The House of Lords Licensing Act 2003 committee is calling for evidence into the effectiveness of the act.
The first evidence session, including senior civil servants across government dealing with alcohol, will take place today (5 July). Watch it live here.
It will question Government officials from the Home Office; Department of Culture, Media and Sport; and the Department of Health; as well as officials from Public Health England before written contributions from the public are considered.
The committee are going to investigate:
- The balance between rights and responsibilities of both the industry and the public
- The powers of enforcement authorities, including the police
- The impact that any greater availability of alcohol has had on the health of the population
- Whether the act has made it easier or harder for communities to enjoy activities that have to be licensed under the act
- The role of licensing in shaping local areas, for the benefit of the economy and the local community
- Minimum unit pricing and its potential impact
- Fees and costs associated with the act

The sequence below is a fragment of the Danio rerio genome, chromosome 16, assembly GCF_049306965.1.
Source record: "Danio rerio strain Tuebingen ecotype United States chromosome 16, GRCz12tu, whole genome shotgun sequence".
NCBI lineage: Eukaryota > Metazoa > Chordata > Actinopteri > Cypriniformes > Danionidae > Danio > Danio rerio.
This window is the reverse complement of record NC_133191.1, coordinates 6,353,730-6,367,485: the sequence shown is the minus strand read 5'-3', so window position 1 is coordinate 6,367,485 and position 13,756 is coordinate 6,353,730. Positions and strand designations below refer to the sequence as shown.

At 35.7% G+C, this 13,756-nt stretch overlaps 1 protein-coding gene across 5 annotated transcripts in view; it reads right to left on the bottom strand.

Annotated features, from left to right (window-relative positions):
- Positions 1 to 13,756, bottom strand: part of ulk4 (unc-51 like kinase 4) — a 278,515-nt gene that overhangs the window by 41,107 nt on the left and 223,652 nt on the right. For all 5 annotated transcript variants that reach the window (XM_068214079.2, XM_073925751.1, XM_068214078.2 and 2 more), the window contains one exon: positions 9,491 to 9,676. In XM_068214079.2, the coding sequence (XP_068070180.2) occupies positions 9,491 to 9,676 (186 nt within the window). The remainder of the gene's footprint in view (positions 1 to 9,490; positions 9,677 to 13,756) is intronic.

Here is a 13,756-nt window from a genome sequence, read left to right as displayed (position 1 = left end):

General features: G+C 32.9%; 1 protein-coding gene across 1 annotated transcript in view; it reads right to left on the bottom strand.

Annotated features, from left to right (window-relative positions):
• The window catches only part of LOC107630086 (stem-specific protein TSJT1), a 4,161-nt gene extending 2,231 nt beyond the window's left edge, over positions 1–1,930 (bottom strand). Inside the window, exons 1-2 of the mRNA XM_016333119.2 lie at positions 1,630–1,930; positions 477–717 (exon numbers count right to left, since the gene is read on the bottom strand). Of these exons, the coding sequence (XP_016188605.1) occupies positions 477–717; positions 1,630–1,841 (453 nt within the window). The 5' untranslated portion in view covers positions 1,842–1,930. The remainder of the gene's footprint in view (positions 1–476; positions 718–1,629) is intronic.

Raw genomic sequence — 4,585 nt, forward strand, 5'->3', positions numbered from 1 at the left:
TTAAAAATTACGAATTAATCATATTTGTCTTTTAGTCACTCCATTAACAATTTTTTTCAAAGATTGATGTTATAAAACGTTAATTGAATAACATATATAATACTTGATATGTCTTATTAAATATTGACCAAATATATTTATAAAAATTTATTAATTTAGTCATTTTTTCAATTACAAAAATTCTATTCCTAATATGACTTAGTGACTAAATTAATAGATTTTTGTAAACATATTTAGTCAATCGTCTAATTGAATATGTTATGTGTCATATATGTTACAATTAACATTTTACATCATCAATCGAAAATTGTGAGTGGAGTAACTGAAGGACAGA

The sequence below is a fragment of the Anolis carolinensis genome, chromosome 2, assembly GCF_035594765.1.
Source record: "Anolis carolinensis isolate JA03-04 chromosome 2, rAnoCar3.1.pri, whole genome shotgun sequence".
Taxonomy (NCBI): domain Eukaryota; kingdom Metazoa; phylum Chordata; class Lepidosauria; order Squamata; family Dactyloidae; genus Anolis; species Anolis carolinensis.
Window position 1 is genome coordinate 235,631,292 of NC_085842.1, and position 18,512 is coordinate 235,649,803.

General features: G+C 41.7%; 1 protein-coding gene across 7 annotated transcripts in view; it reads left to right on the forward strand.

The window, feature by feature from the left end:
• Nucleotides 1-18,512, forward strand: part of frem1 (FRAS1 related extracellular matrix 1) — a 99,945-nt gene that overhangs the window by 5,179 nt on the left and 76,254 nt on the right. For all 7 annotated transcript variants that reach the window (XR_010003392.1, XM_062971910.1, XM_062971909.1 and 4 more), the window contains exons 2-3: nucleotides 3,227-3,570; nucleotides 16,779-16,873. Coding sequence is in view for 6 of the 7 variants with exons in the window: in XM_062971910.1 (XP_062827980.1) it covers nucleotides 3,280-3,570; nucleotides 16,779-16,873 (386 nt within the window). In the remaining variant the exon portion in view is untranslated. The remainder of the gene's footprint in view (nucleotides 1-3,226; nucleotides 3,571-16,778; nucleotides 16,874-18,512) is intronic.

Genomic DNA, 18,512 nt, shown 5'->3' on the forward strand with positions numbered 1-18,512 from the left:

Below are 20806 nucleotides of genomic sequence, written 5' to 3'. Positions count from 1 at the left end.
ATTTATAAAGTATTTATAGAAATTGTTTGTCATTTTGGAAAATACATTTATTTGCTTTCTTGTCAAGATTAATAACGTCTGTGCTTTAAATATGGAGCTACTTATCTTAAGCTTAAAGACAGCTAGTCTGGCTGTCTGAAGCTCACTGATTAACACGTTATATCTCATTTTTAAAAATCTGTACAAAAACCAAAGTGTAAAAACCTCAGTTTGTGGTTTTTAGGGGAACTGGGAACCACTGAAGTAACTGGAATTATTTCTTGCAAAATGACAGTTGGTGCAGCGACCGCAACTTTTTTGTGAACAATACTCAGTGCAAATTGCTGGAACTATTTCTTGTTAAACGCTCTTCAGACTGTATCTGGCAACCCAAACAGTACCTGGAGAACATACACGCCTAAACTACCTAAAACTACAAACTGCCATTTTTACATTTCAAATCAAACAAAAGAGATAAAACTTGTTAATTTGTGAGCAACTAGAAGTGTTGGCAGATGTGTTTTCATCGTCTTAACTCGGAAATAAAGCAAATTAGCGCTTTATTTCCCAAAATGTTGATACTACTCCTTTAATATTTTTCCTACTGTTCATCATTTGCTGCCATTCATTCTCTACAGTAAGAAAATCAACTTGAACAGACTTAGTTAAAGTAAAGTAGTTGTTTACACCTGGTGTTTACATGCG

Baroness McIntosh of Pickering, who will chair the committee, said: “The Licensing Act 2003 enabled premises to serve alcohol for 24 hours a day, seven days a week. While many heralded the act as the start of a more continental drinking culture, others predicted round-the-clock consumption, leading to disorder and a deterioration in public health.
"But what has the reality actually been like? Has deregulation allowed the drinks industry to thrive? Have drinkers embraced a more relaxed and healthier approach to alcohol? What happened to the anticipated café culture?
"For good or ill, the licensing act has altered the drinking landscape of England and Wales, but an examination of the changes is long overdue.
"I would therefore encourage as many people as possible to send us written evidence before our deadline of 2 September.”